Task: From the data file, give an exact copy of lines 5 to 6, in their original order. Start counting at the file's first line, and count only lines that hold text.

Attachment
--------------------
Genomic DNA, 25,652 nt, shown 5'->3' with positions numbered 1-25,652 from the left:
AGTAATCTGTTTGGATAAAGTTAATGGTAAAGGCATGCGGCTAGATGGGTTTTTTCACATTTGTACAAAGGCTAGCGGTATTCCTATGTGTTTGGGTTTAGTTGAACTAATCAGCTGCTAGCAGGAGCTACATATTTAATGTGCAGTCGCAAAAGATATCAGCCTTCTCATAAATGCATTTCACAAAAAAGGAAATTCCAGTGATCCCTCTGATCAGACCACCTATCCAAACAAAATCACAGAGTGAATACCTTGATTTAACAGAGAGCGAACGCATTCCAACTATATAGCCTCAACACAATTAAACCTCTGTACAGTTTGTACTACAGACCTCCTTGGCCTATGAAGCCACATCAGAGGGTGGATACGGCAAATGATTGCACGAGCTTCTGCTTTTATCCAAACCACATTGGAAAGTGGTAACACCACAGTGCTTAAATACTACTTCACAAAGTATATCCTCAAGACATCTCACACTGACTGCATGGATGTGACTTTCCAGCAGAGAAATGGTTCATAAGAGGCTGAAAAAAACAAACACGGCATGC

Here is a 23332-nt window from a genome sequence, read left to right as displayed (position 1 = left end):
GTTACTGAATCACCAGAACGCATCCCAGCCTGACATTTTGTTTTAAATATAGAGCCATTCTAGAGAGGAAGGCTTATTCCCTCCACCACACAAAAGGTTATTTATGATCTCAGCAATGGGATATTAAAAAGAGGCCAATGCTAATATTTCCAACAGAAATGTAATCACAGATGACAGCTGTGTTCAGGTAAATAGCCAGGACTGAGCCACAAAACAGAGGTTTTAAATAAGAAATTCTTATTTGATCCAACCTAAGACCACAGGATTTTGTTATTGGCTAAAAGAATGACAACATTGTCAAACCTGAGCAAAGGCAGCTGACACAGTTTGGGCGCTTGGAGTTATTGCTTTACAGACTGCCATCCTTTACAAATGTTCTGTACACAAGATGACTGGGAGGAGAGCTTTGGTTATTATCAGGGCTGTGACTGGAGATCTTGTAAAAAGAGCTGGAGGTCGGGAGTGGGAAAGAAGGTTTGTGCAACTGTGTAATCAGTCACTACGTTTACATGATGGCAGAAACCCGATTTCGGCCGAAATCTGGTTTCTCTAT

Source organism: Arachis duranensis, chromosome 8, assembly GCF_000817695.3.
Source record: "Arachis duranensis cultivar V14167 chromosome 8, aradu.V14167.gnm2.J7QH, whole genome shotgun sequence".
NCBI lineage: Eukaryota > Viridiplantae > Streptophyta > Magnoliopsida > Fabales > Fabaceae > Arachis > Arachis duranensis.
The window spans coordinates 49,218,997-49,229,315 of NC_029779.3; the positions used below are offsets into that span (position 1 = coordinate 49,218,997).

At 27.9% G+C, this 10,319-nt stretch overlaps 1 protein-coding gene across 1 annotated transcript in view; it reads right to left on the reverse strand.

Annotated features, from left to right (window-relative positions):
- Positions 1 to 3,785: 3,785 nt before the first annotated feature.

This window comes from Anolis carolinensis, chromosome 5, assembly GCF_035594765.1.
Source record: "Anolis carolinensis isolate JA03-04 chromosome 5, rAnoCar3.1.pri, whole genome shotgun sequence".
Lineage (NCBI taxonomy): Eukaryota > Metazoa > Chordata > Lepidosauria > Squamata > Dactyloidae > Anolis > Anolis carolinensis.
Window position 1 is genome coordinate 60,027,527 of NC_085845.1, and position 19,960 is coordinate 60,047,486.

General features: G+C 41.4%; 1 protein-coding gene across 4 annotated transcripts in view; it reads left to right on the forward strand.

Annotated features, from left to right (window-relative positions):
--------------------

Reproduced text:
Source organism: Arachis duranensis, chromosome 8, assembly GCF_000817695.3.
Source record: "Arachis duranensis cultivar V14167 chromosome 8, aradu.V14167.gnm2.J7QH, whole genome shotgun sequence".